Sunday, September 23, 2012

Online Interview, Review and Giveaways

Hello, Mr. KK here again. Kathleen has just finished an on-line interview with Black Tulip, a Confessions From Romaholics premier reviewer, and has started an associated CFR giveaway of each of her four Kathleen Kirkwood e-books. Click on the link below to access the interview, Black Tulip's review of HIS FAIR LADY,  the giveaway information, and all posted comments. Hint - the giveaway information is after the interview and review, but before the comments (about two-thirds of the way down the page). These giveaways end on September 26th, so please join and enter soon!

And, to celebrate the recent release of HIS FAIR LADY, we're also giving away three trade paperback copies of it on the GoodReads site. Click on the following link for the info. These giveaways end on October 4th.


Tuesday, September 11, 2012

Collection on Apple and Nook!

Mr. KK here with a quick update.

The Collection is now available on Apple, Barnes and Noble, Amazon and Kobobooks. It sells for $5.99 (a savings of $2.00 or 25% over purchasing both A SLIP IN TIME and SHADES OF THE PAST separately). The first copy sold today on Kobo in Canada - a big congratulations to our northern friends for being first!

Romancing The Unexplained

Just as I was (once again) tackling the promised Vintage Photography blog, Mr. KK and Mr. KK, Jr., kidnapped me away to finish formatting and uploading on our latest projects. The happy news is that the KK special collection, ROMANCING THE UNEXPLAINED has been submitted on four platforms. It is currently available on Kindle and Kobo, and in process with Nook and Apple. This volume contains complete editions of my Paranormal Historicals:  SHADES OF THE PAST (ghosts) and A SLIP IN TIME (time travel).

In more news, the SAMPLER is available on all platforms except Apple, which does not allow incomplete works. They did accept the full editions of HIS FAIR LADY, A SLIP IN TIME and SHADES OF THE PAST however, so that’s a plus. All of the complete works are now available in the iTunes bookstore.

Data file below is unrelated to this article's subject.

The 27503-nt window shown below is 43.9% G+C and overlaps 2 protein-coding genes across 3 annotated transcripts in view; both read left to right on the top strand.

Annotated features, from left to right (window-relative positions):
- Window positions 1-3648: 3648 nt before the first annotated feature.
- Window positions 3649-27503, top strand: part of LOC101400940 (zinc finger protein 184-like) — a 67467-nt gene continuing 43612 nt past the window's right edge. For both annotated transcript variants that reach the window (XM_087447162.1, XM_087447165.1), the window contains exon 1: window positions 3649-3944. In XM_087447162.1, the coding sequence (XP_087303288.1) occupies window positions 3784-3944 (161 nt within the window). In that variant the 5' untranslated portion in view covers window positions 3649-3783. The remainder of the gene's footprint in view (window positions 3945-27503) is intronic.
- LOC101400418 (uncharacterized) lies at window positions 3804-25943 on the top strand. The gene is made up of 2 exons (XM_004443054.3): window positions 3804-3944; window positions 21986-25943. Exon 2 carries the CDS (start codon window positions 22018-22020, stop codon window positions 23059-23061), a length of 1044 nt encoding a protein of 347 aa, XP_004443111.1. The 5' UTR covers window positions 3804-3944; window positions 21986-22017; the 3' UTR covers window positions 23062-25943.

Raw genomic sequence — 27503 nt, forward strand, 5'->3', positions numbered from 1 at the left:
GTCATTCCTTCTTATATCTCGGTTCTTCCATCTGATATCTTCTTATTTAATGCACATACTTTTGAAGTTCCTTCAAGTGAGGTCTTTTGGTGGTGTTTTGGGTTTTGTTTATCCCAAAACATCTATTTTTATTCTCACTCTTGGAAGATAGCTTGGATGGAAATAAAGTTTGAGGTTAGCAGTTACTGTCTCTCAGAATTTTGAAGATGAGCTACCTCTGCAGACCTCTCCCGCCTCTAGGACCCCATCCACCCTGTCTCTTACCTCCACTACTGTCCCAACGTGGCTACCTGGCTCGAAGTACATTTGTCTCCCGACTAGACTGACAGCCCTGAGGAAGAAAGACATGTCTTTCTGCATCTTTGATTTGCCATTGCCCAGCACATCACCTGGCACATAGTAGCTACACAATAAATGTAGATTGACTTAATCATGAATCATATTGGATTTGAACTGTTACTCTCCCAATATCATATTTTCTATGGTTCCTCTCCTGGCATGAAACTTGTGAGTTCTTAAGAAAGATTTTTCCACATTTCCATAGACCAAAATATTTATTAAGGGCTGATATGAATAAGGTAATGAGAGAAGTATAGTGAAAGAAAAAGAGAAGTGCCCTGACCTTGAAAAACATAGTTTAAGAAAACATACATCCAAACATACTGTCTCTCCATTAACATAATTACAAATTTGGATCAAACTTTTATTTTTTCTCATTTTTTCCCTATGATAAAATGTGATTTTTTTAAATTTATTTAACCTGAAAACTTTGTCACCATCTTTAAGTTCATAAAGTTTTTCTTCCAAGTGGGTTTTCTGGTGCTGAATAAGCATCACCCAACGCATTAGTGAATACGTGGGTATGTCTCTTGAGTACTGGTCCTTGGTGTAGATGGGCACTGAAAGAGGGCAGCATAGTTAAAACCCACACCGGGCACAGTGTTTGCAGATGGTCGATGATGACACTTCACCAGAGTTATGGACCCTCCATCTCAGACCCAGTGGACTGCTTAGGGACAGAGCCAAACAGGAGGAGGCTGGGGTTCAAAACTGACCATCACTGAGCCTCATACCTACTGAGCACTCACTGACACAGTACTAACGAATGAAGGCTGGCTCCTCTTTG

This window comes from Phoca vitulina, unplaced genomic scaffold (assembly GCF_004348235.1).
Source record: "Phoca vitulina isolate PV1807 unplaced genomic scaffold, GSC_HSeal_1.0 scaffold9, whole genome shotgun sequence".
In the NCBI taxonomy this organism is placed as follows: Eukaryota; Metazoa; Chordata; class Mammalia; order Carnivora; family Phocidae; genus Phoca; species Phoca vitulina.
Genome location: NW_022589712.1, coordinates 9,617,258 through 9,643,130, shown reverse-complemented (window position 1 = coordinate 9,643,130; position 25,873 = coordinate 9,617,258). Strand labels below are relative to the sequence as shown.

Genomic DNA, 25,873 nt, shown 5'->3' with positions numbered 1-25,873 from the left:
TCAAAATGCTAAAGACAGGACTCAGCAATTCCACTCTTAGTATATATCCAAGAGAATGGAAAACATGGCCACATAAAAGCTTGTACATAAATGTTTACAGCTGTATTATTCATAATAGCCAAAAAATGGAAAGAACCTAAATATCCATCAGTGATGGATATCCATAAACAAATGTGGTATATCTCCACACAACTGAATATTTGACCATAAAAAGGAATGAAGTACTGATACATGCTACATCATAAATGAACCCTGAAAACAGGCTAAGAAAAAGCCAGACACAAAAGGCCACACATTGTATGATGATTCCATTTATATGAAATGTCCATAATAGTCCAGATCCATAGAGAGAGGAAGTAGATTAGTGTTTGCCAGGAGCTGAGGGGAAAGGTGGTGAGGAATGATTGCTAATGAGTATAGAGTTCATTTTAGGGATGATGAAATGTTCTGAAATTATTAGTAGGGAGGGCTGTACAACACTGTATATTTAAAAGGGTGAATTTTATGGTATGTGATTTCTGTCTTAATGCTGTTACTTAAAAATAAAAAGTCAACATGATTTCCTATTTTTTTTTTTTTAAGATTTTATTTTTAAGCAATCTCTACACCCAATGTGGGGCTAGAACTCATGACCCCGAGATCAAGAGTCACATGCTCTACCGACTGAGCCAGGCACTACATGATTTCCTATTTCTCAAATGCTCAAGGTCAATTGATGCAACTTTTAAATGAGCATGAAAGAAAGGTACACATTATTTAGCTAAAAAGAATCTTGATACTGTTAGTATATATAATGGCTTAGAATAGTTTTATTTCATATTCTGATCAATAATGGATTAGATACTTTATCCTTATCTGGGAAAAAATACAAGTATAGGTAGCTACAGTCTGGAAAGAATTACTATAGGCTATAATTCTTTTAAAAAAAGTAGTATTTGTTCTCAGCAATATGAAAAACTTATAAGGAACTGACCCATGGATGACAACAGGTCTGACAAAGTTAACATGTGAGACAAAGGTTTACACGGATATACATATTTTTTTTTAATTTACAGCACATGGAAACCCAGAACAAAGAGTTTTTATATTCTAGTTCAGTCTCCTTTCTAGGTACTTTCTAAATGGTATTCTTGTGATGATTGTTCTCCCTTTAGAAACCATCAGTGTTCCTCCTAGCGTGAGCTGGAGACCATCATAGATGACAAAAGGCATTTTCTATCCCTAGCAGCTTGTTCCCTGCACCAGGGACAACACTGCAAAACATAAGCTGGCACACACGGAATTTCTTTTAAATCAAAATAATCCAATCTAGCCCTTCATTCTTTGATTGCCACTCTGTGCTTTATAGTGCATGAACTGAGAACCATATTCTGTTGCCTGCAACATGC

And now my friends, truly, truly, my blog is on its way for vintage for photography.

Until next time, here’s wishing you days filled with happiness and sunshine.

Monday, September 3, 2012

Celebrating the release of His Fair Lady

Celebrating the release of HIS FAIR LADY, I’m happy to offer this recipe for Medieval wastel bread.

Years past, Mr. KK and I hosted a Medieval-themed dinner and served this recipe, adapted from The Medieval Cookbook by Maggie Black (highly recommended). The bread proved not only delicious fresh, but spectacular when toasted. In truth, it transported me back to my girlhood days, when my mother and I would visit the Amish market. We always returned with prized loaves of their homemade bread. It made superior toast (which my brother and I quickly devoured). I highly doubt the Amish used ale to make their bread, but this recipe makes a lovely loaf that, when toasted, is a taste match to theirs – at least to my memory and tastebuds, such as they are today.

In honor of Juliana and Royce’s love story, enjoy!

Medieval Wastel Bread

When Juliana first tastes the soft rolls of white bread (manchets) at King John’s court, she exclaims to Sir Royce, "Ah, 'tis Heaven itself, Sir Knight."  Raised as a brewer’s daughter, she has known only coarse barley and rye breads. Juliana would no doubt approve of this tasty modern-day version of white-wheat “wastel” bread that uses brown ale in place of the “ale-barm” of her day (used for raising the dough).  Papa Georges the brewer would approve as well!

Makes 4 round loaves; or 16 – 20 rolls; or 2 round loaves and 8-10 rolls

2 lb 14 oz unbleached white flour
2 oz rice flour or cornflour
1 tablespoon salt
1 oz fresh yeast
2 ½ - 3 ¾ cups warm water
3/4 cup brown ale
4 teaspoons warmed clear honey
Oil for greasing

·       Mix the flours and salt in a warmed bowl.
·       Blend yeast with a little water until a cream consistency.
·       Mix in the ale, honey and approximately 2 ½ cups of the remaining water.
·       Stir the liquids into the flour mixture and mix to a firm dough, adding more water if needed.
·       Turn out on surface and knead dough for about 8 minutes or until it feels elastic.
·       Shape it into a ball and place in bowl that has been oiled inside.
·       Cover loosely with oiled parchment or wax paper, or oil top and cover with towel. Leave in a warm place to double in bulk.
·       Punch down the dough.

·       For four round loaves: divide into quarters.
·       For rolls: divided into 16 – 20 equal sized pieces
·       For two round loaves and 8 – 10 rolls: divide into two halves.
o   Shape one half into two equal-sized round loaves and the other half into rolls.

·       For loaves: make a cross­cut in the top of each loaf. Place on oiled baking sheets, leaving a good space apart; cover loosely with oiled parchment or waxed paper (or oil and cover). Let rise a warm place.
·       Pre-heat the oven to 450°F.
·       Bake:
o   Rolls: 15—17 minutes. Testing: tap bottom of roll; it should sound hollow if cooked.
o   Loaves: 25 minutes; Test as for rolls by tapping. If needed, lower heat to 3oo°F and bake a little longer.
§   Cool, covered with a cloth, on a wire rack.

Adapted from The Medieval Cookbook by Maggie Black